By Jon Newton 8/17/04
Major p2p operators BearShare, Blubster, Grokster, eDonkey and Morpheus say they're delighted by yesterday's appeal court ruling that they don't infringe copyright by developing and distributing their software programs.
"The Ninth Circuit's complete and utter rejection ... of the entertainment industries' attempts to warp long-standing, pro-innovation copyright law into a weapon against peer-to-peer technology and its developers is a profound and major victory for the American consumer and our economy," says executive director Adam Eisgrau.
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"Critically, the court cut through and rejected Hollywood's and 'Big Music's' propaganda about peer-to-peer software and the P2P United member companies sued in this case (Grokster and Streamcast) to find the truth."
The five p2p companies made the points that:
"While the court acknowledged that only Congress can make the kind of radical change in copyright law that the copyright cartel wanted in this case, it also clearly indicated that having the power to make change does not mean that change should be made," said the lobby group in a statement, urging congress to take to heart the court's observations:
'The introduction of new technology is always disruptive to old markets, and particularly to those copyright owners whose works are sold through well established distribution mechanisms. Yet, history has shown that time and market forces often provide equilibrium in balancing interests, whether the new technology be a player piano, a copier, a tape recorder, a video recorder, a personal computer, a karaoke machine, or an MP3 player"; and,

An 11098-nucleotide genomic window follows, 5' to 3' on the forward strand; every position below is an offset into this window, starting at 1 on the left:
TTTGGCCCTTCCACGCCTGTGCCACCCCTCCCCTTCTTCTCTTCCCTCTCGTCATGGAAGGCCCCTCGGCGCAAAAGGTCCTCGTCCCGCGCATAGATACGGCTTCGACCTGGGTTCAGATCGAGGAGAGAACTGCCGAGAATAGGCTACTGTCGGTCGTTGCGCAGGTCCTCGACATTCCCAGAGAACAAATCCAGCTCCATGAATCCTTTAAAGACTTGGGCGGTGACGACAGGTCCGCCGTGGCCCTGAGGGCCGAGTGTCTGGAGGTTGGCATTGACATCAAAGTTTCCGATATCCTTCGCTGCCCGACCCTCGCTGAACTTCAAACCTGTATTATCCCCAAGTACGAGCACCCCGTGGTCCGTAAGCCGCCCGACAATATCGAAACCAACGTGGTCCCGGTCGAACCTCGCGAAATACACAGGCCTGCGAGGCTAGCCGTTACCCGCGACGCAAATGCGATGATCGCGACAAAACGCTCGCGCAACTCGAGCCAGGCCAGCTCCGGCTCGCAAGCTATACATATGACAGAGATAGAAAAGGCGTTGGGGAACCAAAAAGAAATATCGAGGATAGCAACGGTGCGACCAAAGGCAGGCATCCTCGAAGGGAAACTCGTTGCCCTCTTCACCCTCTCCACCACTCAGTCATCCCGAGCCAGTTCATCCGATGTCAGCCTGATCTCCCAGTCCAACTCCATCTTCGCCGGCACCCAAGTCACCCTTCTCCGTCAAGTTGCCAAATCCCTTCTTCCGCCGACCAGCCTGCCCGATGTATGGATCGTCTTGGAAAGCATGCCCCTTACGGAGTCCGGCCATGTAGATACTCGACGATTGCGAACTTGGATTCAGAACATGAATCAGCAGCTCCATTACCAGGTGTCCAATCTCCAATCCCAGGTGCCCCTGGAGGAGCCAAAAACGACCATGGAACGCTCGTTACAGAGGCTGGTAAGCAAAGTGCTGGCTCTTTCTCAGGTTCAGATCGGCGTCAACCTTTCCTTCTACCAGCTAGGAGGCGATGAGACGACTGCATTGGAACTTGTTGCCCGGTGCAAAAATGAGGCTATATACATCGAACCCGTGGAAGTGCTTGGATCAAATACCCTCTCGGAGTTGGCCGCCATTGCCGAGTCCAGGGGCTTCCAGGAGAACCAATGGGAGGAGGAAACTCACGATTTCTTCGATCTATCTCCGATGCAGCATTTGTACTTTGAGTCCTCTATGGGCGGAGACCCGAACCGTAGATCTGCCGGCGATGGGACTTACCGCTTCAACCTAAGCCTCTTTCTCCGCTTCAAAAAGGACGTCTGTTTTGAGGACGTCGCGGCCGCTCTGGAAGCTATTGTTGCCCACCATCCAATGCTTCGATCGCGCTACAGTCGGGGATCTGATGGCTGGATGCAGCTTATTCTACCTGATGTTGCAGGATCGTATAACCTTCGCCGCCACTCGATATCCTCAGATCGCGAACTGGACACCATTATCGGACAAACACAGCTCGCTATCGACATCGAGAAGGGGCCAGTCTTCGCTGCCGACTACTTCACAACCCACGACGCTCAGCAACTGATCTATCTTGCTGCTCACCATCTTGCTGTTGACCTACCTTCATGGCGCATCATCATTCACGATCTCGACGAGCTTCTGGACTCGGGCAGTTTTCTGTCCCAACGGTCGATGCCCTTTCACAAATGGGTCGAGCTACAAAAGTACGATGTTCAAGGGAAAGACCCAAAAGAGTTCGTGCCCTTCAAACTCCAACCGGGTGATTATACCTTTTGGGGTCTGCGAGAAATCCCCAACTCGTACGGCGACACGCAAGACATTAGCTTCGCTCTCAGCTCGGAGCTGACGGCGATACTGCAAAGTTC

"The Copyright Owners urge a re-examination of the law in the light of what they believe to be proper public policy, expanding exponentially the reach of the doctrines of contributory and vicarious copyright infringement. Not only would such a renovation conflict with binding precedent, it would be unwise. Doubtless, taking that step would satisfy the Copyright Owners' immediate economic aims. However, it would also alter general copyright law in profound ways with unknown ultimate consequences outside the present context."
Jon Newton is the editor of p2pnet.net and is a regular contributer to MP3 Newswire. Jon's site is devoted to the politics of digital music and his insights as well as those of his co-writers can be read there. We urge you to explore it.
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